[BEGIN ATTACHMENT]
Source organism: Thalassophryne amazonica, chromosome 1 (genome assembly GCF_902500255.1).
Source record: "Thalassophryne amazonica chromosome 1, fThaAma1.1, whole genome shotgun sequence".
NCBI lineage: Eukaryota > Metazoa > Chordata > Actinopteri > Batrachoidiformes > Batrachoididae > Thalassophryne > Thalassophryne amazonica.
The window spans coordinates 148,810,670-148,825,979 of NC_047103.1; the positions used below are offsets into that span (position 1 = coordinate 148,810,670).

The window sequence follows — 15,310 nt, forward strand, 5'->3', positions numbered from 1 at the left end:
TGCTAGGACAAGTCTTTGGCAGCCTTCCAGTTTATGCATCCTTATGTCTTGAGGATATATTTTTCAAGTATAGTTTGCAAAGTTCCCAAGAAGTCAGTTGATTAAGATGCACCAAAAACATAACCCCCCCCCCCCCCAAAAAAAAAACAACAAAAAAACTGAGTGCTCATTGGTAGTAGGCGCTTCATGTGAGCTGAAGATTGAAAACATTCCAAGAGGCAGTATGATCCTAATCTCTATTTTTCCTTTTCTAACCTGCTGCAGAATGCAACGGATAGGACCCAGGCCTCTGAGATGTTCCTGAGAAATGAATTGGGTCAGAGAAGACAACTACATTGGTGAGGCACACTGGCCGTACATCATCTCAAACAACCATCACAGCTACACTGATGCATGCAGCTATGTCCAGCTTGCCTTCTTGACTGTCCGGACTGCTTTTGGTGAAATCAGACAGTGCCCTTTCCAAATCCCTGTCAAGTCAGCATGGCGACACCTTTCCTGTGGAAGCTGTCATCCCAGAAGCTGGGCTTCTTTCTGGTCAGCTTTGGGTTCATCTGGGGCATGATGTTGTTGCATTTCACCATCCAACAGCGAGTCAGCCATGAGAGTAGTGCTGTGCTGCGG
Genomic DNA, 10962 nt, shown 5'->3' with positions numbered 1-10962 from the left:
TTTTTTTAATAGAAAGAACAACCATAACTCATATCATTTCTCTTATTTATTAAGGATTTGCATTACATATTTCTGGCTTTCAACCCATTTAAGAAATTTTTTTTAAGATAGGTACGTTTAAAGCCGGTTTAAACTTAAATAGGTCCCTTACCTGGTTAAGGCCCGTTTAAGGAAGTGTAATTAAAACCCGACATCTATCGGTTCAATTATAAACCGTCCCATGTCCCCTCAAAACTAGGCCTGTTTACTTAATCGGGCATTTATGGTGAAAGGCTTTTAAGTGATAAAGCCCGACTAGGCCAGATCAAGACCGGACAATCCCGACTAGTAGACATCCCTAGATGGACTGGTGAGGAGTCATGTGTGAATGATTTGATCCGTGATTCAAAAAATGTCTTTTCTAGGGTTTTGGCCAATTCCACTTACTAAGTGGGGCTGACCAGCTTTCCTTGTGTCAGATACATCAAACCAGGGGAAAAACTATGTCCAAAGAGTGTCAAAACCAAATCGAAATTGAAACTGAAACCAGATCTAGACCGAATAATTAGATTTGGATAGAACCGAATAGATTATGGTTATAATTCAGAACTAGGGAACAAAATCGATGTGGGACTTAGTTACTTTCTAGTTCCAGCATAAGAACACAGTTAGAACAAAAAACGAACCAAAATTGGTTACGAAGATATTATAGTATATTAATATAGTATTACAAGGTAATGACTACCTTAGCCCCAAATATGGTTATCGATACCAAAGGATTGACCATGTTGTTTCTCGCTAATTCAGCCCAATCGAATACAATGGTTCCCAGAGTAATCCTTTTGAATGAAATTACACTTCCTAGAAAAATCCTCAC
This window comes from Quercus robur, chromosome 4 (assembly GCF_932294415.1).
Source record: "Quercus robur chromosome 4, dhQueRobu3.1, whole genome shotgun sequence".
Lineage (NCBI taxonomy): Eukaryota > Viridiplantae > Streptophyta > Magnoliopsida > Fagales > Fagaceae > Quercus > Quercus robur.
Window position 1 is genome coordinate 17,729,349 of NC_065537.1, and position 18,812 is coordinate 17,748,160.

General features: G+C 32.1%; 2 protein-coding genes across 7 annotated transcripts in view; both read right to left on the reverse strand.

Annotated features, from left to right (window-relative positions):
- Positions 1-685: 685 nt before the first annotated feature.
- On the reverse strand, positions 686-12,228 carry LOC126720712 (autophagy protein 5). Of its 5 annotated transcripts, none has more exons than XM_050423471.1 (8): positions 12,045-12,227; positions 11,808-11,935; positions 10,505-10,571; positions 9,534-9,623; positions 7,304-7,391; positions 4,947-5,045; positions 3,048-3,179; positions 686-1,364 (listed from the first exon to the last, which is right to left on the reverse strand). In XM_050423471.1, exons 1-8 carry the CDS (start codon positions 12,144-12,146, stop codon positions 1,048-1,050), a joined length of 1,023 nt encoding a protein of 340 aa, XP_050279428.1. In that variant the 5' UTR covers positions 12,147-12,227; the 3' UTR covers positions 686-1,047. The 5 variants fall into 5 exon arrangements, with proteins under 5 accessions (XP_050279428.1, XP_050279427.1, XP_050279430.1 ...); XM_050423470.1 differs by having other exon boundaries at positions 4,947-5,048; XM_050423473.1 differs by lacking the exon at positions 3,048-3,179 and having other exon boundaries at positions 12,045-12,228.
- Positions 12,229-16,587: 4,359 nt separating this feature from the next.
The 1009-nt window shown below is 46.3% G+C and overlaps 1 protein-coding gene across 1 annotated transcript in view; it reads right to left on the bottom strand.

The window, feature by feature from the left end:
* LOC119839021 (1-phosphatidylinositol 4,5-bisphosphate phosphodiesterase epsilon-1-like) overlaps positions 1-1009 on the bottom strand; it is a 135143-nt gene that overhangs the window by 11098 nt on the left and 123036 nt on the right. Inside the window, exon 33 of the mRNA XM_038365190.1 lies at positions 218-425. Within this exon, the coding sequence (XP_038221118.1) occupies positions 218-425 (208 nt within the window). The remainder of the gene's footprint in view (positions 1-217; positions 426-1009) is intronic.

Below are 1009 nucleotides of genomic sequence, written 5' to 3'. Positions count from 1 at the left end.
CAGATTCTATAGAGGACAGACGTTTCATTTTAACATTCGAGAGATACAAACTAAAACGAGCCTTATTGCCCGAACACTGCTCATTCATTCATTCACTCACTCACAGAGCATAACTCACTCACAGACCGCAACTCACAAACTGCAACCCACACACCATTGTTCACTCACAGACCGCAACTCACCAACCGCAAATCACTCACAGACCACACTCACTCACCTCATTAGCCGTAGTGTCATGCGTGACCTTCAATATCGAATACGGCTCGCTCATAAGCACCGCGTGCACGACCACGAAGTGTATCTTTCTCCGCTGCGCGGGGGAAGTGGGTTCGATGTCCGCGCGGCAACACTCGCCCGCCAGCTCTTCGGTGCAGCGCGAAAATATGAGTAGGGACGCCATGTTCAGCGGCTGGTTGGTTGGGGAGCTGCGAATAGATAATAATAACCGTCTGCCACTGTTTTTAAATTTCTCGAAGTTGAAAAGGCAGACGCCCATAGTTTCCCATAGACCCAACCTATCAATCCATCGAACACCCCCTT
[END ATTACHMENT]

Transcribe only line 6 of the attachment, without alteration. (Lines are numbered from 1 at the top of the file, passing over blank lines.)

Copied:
TGCTAGGACAAGTCTTTGGCAGCCTTCCAGTTTATGCATCCTTATGTCTTGAGGATATATTTTTCAAGTATAGTTTGCAAAGTTCCCAAGAAGTCAGTTGATTAAGATGCACCAAAAACATAACCCCCCCCCCCCCCAAAAAAAAAACAACAAAAAAACTGAGTGCTCATTGGTAGTAGGCGCTTCATGTGAGCTGAAGATTGAAAACATTCCAAGAGGCAGTATGATCCTAATCTCTATTTTTCCTTTTCTAACCTGCTGCAGAATGCAACGGATAGGACCCAGGCCTCTGAGATGTTCCTGAGAAATGAATTGGGTCAGAGAAGACAACTACATTGGTGAGGCACACTGGCCGTACATCATCTCAAACAACCATCACAGCTACACTGATGCATGCAGCTATGTCCAGCTTGCCTTCTTGACTGTCCGGACTGCTTTTGGTGAAATCAGACAGTGCCCTTTCCAAATCCCTGTCAAGTCAGCATGGCGACACCTTTCCTGTGGAAGCTGTCATCCCAGAAGCTGGGCTTCTTTCTGGTCAGCTTTGGGTTCATCTGGGGCATGATGTTGTTGCATTTCACCATCCAACAGCGAGTCAGCCATGAGAGTAGTGCTGTGCTGCGG